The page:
Review Of Safety: Is Just The Feelgood Film You Need In These Stressful Times
Review Of Safety
Author: Subhash K Jha09 Jun,2021 14:14:39
Starring Jay Reeves,Thaddeus J. Mixson,Corinne Foxx
Directed by Reginald Hudson
Rating: *** ½
There is not one bad character in the entire length and breadth of Safety.And I am okay with that. Really. We have enough of negativity and ugliness to deal with in real life. The movies should give us the opposite.And Safety doe. In ample measures. It is a full-blown feel-happy movie with dollops of cheering life-reinforcing sunshine spots for us to bask in.
And to know this is a true story and not some concocted Disney fluff stuff is even more reassuring.Yes, we will survive this crisis as long as we care enough for humanity, put aside our narrow interests and pitch our tents in the heart of civilization.
Safety is about a promising black football player Ray McElrathbey( Jay Reeves)who braves tremendous hardships to win a football scholarship to Clemson University. But then the unexpected happens. Ray has to take guardianship of his kid brother.
The struggle to play guardian and to keep his academic world intact , is strikingly adumbrated by Jay Reeves who has practically no experience as an actor.He looks every inch the harried ingenue . But the real star of this happy-go-looking endeavour is young Thaddeus J. Mixson. As Jay’s kid brother Fahmarr, little Mr Mixson with his large pleading eyes and a demeanour that suggests much resilience in the face of adversity, steals the show from all the adults.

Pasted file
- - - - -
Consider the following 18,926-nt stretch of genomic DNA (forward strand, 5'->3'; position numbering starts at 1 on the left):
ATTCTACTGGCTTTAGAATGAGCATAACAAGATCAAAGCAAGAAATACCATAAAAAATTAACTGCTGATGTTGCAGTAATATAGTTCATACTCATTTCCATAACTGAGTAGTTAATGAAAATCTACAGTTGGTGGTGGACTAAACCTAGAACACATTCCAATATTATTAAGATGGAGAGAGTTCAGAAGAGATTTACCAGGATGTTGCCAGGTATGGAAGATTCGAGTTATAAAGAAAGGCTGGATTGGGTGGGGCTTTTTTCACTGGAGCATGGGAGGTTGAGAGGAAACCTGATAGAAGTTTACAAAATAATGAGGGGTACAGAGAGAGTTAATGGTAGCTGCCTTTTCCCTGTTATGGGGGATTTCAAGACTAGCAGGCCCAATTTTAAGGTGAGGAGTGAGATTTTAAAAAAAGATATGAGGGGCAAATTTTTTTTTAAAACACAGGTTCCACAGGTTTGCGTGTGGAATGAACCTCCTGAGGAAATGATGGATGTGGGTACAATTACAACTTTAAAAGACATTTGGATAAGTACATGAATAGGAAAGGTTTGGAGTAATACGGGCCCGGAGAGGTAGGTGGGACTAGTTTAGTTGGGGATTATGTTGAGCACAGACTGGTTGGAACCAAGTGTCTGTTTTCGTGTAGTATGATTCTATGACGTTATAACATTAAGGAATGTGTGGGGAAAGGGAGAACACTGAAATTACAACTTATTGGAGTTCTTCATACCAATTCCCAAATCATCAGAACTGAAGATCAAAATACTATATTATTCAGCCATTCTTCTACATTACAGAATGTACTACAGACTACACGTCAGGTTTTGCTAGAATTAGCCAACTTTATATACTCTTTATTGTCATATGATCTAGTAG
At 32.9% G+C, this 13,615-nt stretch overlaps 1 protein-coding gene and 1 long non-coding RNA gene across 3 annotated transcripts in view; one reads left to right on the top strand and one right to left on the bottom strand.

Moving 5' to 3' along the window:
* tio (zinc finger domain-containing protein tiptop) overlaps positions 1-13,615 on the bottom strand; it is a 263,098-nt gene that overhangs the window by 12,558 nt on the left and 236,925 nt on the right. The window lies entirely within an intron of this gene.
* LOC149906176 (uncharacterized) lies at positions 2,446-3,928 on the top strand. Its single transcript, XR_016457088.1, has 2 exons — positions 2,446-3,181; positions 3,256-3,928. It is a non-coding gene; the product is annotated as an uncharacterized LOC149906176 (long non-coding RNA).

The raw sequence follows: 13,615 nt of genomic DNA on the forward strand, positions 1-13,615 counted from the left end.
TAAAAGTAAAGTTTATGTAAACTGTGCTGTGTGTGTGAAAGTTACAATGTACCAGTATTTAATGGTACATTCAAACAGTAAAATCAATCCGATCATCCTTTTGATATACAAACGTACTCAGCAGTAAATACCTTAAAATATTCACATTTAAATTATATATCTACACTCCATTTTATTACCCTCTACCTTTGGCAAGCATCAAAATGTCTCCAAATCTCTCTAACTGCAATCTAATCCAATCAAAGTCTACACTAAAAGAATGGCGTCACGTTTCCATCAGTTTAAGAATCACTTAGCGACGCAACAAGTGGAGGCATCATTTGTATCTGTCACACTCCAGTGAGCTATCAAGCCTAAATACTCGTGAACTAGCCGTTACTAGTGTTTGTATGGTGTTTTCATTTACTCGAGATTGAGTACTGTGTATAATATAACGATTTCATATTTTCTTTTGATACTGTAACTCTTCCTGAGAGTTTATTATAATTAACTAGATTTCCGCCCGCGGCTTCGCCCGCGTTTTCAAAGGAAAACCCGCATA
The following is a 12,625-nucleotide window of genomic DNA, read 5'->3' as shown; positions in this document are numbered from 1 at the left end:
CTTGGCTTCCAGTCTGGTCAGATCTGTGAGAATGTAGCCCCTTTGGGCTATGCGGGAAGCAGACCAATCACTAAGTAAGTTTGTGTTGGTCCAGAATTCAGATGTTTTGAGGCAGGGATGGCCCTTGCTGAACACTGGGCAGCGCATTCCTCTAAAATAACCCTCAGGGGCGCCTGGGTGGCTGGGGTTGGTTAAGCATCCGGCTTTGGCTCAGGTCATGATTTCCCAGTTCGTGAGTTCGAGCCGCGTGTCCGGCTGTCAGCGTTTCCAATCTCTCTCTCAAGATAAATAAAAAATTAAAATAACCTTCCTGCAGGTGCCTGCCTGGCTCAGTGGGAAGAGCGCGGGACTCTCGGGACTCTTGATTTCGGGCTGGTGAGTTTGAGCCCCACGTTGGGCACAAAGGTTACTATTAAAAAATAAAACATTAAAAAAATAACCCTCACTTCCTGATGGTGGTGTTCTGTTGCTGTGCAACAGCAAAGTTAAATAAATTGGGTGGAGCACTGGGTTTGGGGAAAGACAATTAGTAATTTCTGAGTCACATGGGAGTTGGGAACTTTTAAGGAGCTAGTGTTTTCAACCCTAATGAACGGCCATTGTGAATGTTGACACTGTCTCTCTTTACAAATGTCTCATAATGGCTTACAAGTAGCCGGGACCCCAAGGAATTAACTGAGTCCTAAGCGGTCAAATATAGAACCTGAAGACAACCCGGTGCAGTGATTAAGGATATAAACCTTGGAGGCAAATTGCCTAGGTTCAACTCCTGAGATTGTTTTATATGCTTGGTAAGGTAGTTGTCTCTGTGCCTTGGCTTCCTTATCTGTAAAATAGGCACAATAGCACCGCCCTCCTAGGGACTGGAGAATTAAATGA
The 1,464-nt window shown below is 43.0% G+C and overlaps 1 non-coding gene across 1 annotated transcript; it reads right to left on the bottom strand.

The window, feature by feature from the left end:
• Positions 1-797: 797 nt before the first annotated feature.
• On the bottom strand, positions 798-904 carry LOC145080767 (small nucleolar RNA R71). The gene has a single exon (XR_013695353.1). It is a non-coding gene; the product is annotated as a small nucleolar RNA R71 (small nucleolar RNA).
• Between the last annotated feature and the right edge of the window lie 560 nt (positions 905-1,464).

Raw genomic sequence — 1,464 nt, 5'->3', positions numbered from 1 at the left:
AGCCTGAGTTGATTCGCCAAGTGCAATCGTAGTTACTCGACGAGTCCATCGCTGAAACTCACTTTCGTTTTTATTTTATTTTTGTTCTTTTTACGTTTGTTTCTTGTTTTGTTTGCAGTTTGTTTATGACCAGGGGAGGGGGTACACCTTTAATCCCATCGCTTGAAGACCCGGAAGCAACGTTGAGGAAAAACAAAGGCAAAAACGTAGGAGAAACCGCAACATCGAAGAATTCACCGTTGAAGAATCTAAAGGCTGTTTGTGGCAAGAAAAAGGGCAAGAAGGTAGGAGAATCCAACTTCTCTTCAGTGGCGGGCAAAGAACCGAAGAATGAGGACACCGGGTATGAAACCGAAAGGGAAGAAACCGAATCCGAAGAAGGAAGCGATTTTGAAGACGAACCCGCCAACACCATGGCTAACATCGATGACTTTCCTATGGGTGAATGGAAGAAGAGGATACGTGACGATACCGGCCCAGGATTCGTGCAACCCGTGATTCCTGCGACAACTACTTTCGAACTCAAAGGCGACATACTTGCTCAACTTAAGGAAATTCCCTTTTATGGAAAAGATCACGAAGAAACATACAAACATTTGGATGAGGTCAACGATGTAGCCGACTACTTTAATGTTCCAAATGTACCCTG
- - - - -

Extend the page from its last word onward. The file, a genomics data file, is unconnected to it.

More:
No wonder he soon has them all eating out of the palm of his hands.Even the campus authorities including the coaches, agree to bend rules so that young Fahmarr can be spared a remand home.No one gets all teary eyes and sacrificial. It’s all done in the spirit of if-not-now-then-when?
It is a poignant story with tremendous potential for dramatic tension.The director Reginald Hudlin keeps the proceeding on an even emotional pitch. There are scenes with the heroes’ mother in drug rehabilitation which could have eventuated in a tsunami of tears. The director keeps the tears in check. There is a life to be lived. You can’t afford to mope around feeling sorry for yourself. At least Ray can’t. His uphill task is to be a father to his sibling and fair to his own ambitions.
The tears are held in check as the highly emotional story heads gently towards it (predictable) courtoom finale. There is nothing here that you can’t see coming. But that’s the whole charm of this heartwarming film. It offers the comfort of the familiar. To watch the entire campus pitching in to help Ray without patronizing him is to know humanity will survive. The Covid be damned.